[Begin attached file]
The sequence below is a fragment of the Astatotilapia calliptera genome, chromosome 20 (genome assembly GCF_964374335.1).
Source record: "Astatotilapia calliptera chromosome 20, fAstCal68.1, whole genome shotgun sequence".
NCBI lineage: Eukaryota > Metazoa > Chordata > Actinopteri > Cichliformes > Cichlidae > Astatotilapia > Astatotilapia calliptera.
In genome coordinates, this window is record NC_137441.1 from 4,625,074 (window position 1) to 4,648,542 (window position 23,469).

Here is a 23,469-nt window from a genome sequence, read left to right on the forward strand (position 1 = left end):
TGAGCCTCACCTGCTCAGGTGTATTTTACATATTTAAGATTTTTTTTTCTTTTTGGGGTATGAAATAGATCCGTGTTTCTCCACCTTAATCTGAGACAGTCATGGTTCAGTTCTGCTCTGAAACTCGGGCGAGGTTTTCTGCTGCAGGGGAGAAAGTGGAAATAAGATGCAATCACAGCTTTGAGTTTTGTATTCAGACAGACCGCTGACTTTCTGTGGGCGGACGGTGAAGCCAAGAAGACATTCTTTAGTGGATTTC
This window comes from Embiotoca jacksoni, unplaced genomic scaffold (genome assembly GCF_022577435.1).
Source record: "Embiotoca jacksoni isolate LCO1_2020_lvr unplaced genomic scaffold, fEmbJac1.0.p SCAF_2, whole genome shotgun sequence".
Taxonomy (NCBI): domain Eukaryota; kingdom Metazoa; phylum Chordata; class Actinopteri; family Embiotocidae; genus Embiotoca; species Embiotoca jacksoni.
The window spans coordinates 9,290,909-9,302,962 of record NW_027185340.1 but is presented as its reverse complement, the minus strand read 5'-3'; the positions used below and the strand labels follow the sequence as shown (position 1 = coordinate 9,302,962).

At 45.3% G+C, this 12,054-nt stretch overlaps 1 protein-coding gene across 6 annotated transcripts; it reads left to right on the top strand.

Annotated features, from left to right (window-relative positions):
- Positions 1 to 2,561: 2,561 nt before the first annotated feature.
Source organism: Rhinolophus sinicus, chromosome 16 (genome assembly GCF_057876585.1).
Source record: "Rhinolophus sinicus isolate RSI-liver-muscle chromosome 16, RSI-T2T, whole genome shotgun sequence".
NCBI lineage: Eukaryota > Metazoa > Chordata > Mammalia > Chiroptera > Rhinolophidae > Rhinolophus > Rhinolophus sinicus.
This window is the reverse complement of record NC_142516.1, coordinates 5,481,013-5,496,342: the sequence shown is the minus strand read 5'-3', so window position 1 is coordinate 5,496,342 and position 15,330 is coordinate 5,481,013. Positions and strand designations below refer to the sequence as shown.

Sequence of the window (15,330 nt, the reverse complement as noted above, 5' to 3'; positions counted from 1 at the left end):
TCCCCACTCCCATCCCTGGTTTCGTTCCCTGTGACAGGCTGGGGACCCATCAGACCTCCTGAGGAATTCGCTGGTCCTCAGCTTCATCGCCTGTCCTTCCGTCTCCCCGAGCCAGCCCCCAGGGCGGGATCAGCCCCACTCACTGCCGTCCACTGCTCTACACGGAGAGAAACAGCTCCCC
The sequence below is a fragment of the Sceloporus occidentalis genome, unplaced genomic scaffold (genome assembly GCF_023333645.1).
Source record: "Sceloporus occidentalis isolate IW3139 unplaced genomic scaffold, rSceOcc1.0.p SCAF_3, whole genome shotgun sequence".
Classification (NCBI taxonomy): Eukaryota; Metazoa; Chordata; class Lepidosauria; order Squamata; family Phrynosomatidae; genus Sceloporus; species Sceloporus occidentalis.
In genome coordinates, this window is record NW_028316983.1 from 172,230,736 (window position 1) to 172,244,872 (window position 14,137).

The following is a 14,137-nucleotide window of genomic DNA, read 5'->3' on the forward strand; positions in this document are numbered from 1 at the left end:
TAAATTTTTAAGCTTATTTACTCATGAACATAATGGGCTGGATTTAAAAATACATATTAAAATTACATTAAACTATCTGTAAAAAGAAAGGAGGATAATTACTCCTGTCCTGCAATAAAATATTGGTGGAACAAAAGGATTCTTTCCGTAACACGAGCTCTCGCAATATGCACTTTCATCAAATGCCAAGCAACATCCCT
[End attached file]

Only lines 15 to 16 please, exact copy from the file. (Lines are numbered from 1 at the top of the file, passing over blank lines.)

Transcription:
Source record: "Rhinolophus sinicus isolate RSI-liver-muscle chromosome 16, RSI-T2T, whole genome shotgun sequence".
NCBI lineage: Eukaryota > Metazoa > Chordata > Mammalia > Chiroptera > Rhinolophidae > Rhinolophus > Rhinolophus sinicus.